Twin Boys Simultaneously Found Dead in Separate Beds!

twin boys' hearts
Petechial hemorrhages on the posterior epicardial surfaces of the hearts

A mother of 10-week-old twin boys found the twins dead in separate beds at midnight. She fed them at 10 pm and put them to sleep in a perfect state of health.

A mother found her 10-week-old twin boys lifeless in separate beds at midnight. She rushed to the emergency department where the doctors confirmed their deaths.

She fed her twins cow milk at 10 pm that night before putting them to bed. The mother told the twins looked perfectly fine. She fed them cow’s milk because she had no breast milk production.

In the emergency department, the evaluation of the twins did not reveal any evidence of child abuse nor potentially fatal diseases.

Both parents were in their 30s and had no other children besides the twin boys. The boys were born vaginally without any antenatal or postnatal complications. Neither parent smoked cigarettes or used recreational drugs.

Their immunizations were up-to-date. There was no positive medical history.

While investigating the cause of death, there were no risk factors present which could determine the cause of death.

Examination of the twins revealed two well-developed, well-nourished, male babies, dressed in identical thick cotton garments and disposable diapers. The doctors noticed white stomach contents in and around their mouths and on their faces.  However, there were no stains or stomach contents/vomitus on their clothing.

One infant was sleeping with his mother in her bed, whereas the other was sleeping in a separate single bed. Both were in their supine positions.

Around 24 hours after birth, autopsies on both infants revealed similar findings. Autopsy revealed dark purple postmortem hypostasis involving their backs. Their faces were pale and mildly cyanotic. However, conjunctivae neither revealed congestion nor petechial haemorrhages. There were no signs of trauma.  However, epicardial surfaces of their hearts revealed petechial haemorrhages. Thymuses had petechiae and larger ecchymoses too. Their stomachs were partially full of undigested milk curds.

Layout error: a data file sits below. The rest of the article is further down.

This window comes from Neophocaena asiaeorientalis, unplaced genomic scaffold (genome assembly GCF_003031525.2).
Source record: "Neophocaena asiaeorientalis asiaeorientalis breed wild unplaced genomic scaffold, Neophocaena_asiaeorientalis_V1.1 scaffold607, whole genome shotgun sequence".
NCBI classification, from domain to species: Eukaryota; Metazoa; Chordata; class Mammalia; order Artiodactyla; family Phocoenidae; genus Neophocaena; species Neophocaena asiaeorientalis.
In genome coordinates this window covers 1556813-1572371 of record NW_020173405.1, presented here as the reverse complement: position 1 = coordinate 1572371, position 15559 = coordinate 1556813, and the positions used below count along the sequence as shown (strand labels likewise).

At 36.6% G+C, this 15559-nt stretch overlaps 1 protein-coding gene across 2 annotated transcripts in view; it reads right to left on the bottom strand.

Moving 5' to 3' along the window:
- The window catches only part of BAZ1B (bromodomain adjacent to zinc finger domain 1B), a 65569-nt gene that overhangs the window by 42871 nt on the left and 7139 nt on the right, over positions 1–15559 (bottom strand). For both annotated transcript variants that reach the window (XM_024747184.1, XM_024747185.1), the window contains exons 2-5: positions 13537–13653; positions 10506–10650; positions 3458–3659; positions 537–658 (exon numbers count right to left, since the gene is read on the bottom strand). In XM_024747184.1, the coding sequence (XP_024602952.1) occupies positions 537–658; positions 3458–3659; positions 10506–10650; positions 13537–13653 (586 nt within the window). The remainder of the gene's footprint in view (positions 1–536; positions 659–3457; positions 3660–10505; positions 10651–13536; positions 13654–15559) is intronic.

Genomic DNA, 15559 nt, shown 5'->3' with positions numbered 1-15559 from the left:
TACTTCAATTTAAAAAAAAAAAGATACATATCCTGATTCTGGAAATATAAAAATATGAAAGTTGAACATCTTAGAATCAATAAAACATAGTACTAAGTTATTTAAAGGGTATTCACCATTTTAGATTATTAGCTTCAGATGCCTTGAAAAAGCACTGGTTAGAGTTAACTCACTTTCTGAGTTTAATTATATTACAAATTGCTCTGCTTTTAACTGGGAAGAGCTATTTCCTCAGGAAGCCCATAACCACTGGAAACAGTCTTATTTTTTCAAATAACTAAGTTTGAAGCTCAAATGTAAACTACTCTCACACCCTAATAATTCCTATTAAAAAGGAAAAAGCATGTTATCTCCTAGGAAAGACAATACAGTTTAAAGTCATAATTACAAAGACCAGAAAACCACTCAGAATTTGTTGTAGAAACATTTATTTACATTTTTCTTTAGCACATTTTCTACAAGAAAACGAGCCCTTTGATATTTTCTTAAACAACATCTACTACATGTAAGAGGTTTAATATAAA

Their lungs were markedly congested and edematous, with several petechiae and larger haemorrhages. Microscopically, lungs revealed focal oedema, hyperemia, and intra-alveolar fresh haemorrhages, and some spilled alveolar epithelial cells.

Their blood samples were clear of any insecticide, drugs, or toxins.

In a nutshell, autopsy did not reveal any cause of death. Therefore, the doctors declared SSIDS as cause of death.

Sudden infant death syndrome (SIDS) is a major cause of death within the first year of life. It is death without any evidence of injury or disease. SSIDS is the simultaneous sudden infant death syndrome: i.e. twin infants’ death simultaneously without any cause. The autopsy findings are suggestive of death by asphyxia, likely indicating that the babies were smothered or covered. However, the autopsy was only suggestive and cannot make a definitive diagnosis as the findings were nonspecific.

Source: Sudden twin infant death on the same day: A case report and review of the literature.

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Dr. Arsia Hanif has been a meritorious Healthcare professional with a proven track record throughout her academic life securing first position in her MCAT examination and then, in 2017, she successfully completed her Bachelors of Medicine and Surgery from Dow University of Health Sciences. She has had the opportunity to apply her theoretical knowledge to the real-life scenarios, as a House Officer (HO) serving at Civil Hospital. Whilst working at the Civil Hospital, she discovered that nothing satisfies her more than helping other humans in need and since then has made a commitment to implement her expertise in the field of medicine to cure the sick and regain the state of health and well-being. Being a Doctor is exactly what you’d think it’s like. She is the colleague at work that everyone wants to know but nobody wants to be. If you want to get something done, you approach her – everyone knows that! She is currently studying with Medical Council of Canada and aspires to be a leading Neurologist someday. Alongside, she has taken up medical writing to exercise her skills of delivering comprehensible version of the otherwise difficult medical literature. Her breaks comprise either of swimming, volunteering services at a Medical Camp or spending time with family.


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